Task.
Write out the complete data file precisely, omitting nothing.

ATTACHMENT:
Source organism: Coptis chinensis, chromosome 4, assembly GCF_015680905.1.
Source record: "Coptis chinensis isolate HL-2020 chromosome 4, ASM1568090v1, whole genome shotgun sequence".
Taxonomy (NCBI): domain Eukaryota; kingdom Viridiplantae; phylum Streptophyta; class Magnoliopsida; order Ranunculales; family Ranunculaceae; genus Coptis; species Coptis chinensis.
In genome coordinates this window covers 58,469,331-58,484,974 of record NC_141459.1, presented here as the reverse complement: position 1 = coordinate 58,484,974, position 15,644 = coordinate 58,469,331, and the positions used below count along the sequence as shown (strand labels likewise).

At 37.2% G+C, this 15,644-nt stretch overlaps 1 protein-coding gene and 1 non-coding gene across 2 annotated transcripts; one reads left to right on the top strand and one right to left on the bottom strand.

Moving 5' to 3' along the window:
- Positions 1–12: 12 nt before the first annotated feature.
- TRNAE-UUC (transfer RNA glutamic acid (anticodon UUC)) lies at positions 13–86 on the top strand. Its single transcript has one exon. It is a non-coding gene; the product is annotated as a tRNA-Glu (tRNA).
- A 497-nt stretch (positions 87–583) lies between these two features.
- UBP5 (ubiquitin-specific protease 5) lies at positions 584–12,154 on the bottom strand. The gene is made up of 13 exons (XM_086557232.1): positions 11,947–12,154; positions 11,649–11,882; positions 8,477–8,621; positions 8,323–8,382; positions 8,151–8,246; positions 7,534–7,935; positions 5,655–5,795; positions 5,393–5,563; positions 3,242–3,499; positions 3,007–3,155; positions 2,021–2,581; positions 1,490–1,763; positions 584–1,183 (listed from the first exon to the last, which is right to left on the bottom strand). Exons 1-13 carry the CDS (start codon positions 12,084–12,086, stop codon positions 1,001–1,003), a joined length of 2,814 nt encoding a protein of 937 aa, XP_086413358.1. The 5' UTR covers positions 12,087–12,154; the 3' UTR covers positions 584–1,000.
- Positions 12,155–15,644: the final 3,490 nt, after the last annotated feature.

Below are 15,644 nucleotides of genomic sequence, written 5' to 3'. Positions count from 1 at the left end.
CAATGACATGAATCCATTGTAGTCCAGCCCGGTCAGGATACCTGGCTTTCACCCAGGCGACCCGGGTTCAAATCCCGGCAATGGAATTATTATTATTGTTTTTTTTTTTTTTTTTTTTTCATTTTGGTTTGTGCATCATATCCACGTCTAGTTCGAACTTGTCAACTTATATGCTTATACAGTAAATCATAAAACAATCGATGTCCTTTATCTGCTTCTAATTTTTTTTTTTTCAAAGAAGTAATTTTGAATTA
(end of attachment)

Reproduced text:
Source organism: Coptis chinensis, chromosome 4, assembly GCF_015680905.1.
Source record: "Coptis chinensis isolate HL-2020 chromosome 4, ASM1568090v1, whole genome shotgun sequence".
Taxonomy (NCBI): domain Eukaryota; kingdom Viridiplantae; phylum Streptophyta; class Magnoliopsida; order Ranunculales; family Ranunculaceae; genus Coptis; species Coptis chinensis.
In genome coordinates this window covers 58,469,331-58,484,974 of record NC_141459.1, presented here as the reverse complement: position 1 = coordinate 58,484,974, position 15,644 = coordinate 58,469,331, and the positions used below count along the sequence as shown (strand labels likewise).

At 37.2% G+C, this 15,644-nt stretch overlaps 1 protein-coding gene and 1 non-coding gene across 2 annotated transcripts; one reads left to right on the top strand and one right to left on the bottom strand.

Moving 5' to 3' along the window:
- Positions 1–12: 12 nt before the first annotated feature.
- TRNAE-UUC (transfer RNA glutamic acid (anticodon UUC)) lies at positions 13–86 on the top strand. Its single transcript has one exon. It is a non-coding gene; the product is annotated as a tRNA-Glu (tRNA).
- A 497-nt stretch (positions 87–583) lies between these two features.
- UBP5 (ubiquitin-specific protease 5) lies at positions 584–12,154 on the bottom strand. The gene is made up of 13 exons (XM_086557232.1): positions 11,947–12,154; positions 11,649–11,882; positions 8,477–8,621; positions 8,323–8,382; positions 8,151–8,246; positions 7,534–7,935; positions 5,655–5,795; positions 5,393–5,563; positions 3,242–3,499; positions 3,007–3,155; positions 2,021–2,581; positions 1,490–1,763; positions 584–1,183 (listed from the first exon to the last, which is right to left on the bottom strand). Exons 1-13 carry the CDS (start codon positions 12,084–12,086, stop codon positions 1,001–1,003), a joined length of 2,814 nt encoding a protein of 937 aa, XP_086413358.1. The 5' UTR covers positions 12,087–12,154; the 3' UTR covers positions 584–1,000.
- Positions 12,155–15,644: the final 3,490 nt, after the last annotated feature.

Below are 15,644 nucleotides of genomic sequence, written 5' to 3'. Positions count from 1 at the left end.
CAATGACATGAATCCATTGTAGTCCAGCCCGGTCAGGATACCTGGCTTTCACCCAGGCGACCCGGGTTCAAATCCCGGCAATGGAATTATTATTATTGTTTTTTTTTTTTTTTTTTTTTCATTTTGGTTTGTGCATCATATCCACGTCTAGTTCGAACTTGTCAACTTATATGCTTATACAGTAAATCATAAAACAATCGATGTCCTTTATCTGCTTCTAATTTTTTTTTTTTCAAAGAAGTAATTTTGAATTA